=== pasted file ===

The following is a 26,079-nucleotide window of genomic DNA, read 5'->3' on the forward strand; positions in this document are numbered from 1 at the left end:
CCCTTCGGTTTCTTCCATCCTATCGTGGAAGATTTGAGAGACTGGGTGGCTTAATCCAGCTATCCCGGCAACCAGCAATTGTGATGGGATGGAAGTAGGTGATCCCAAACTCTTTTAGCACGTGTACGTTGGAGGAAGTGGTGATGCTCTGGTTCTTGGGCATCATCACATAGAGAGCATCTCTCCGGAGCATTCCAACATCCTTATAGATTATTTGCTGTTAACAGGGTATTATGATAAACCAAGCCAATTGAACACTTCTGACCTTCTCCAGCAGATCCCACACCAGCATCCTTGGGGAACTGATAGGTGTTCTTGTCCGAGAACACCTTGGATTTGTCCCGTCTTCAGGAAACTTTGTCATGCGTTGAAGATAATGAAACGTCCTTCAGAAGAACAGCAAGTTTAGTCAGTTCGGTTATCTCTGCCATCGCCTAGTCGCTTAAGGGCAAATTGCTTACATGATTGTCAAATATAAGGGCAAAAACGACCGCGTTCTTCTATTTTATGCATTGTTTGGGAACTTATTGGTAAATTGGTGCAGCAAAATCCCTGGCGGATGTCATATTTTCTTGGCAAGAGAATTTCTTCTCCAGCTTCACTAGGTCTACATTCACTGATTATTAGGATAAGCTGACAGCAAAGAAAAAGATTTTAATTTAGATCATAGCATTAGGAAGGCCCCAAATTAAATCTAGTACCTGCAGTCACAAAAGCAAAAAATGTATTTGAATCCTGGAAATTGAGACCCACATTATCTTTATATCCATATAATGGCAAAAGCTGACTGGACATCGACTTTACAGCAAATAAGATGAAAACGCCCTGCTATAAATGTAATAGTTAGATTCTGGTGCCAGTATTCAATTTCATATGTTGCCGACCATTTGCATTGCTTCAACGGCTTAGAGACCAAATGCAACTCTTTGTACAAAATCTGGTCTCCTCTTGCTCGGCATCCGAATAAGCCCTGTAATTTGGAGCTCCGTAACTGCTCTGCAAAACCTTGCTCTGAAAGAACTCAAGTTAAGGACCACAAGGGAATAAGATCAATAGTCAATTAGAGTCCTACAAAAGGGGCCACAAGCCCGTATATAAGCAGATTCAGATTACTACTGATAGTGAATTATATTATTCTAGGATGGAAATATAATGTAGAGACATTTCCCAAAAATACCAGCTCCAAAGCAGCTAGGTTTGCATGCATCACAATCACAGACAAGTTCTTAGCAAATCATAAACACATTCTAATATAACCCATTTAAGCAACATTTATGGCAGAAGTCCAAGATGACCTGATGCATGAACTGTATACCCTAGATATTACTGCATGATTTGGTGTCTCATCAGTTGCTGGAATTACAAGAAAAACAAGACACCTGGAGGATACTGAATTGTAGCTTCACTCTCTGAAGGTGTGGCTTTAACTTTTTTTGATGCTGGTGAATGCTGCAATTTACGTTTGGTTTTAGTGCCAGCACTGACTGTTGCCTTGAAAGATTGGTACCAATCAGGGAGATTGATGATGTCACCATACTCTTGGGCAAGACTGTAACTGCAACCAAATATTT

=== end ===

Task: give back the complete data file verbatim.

The following is a 26,079-nucleotide window of genomic DNA, read 5'->3' on the forward strand; positions in this document are numbered from 1 at the left end:
CCCTTCGGTTTCTTCCATCCTATCGTGGAAGATTTGAGAGACTGGGTGGCTTAATCCAGCTATCCCGGCAACCAGCAATTGTGATGGGATGGAAGTAGGTGATCCCAAACTCTTTTAGCACGTGTACGTTGGAGGAAGTGGTGATGCTCTGGTTCTTGGGCATCATCACATAGAGAGCATCTCTCCGGAGCATTCCAACATCCTTATAGATTATTTGCTGTTAACAGGGTATTATGATAAACCAAGCCAATTGAACACTTCTGACCTTCTCCAGCAGATCCCACACCAGCATCCTTGGGGAACTGATAGGTGTTCTTGTCCGAGAACACCTTGGATTTGTCCCGTCTTCAGGAAACTTTGTCATGCGTTGAAGATAATGAAACGTCCTTCAGAAGAACAGCAAGTTTAGTCAGTTCGGTTATCTCTGCCATCGCCTAGTCGCTTAAGGGCAAATTGCTTACATGATTGTCAAATATAAGGGCAAAAACGACCGCGTTCTTCTATTTTATGCATTGTTTGGGAACTTATTGGTAAATTGGTGCAGCAAAATCCCTGGCGGATGTCATATTTTCTTGGCAAGAGAATTTCTTCTCCAGCTTCACTAGGTCTACATTCACTGATTATTAGGATAAGCTGACAGCAAAGAAAAAGATTTTAATTTAGATCATAGCATTAGGAAGGCCCCAAATTAAATCTAGTACCTGCAGTCACAAAAGCAAAAAATGTATTTGAATCCTGGAAATTGAGACCCACATTATCTTTATATCCATATAATGGCAAAAGCTGACTGGACATCGACTTTACAGCAAATAAGATGAAAACGCCCTGCTATAAATGTAATAGTTAGATTCTGGTGCCAGTATTCAATTTCATATGTTGCCGACCATTTGCATTGCTTCAACGGCTTAGAGACCAAATGCAACTCTTTGTACAAAATCTGGTCTCCTCTTGCTCGGCATCCGAATAAGCCCTGTAATTTGGAGCTCCGTAACTGCTCTGCAAAACCTTGCTCTGAAAGAACTCAAGTTAAGGACCACAAGGGAATAAGATCAATAGTCAATTAGAGTCCTACAAAAGGGGCCACAAGCCCGTATATAAGCAGATTCAGATTACTACTGATAGTGAATTATATTATTCTAGGATGGAAATATAATGTAGAGACATTTCCCAAAAATACCAGCTCCAAAGCAGCTAGGTTTGCATGCATCACAATCACAGACAAGTTCTTAGCAAATCATAAACACATTCTAATATAACCCATTTAAGCAACATTTATGGCAGAAGTCCAAGATGACCTGATGCATGAACTGTATACCCTAGATATTACTGCATGATTTGGTGTCTCATCAGTTGCTGGAATTACAAGAAAAACAAGACACCTGGAGGATACTGAATTGTAGCTTCACTCTCTGAAGGTGTGGCTTTAACTTTTTTTGATGCTGGTGAATGCTGCAATTTACGTTTGGTTTTAGTGCCAGCACTGACTGTTGCCTTGAAAGATTGGTACCAATCAGGGAGATTGATGATGTCACCATACTCTTGGGCAAGACTGTAACTGCAACCAAATATTT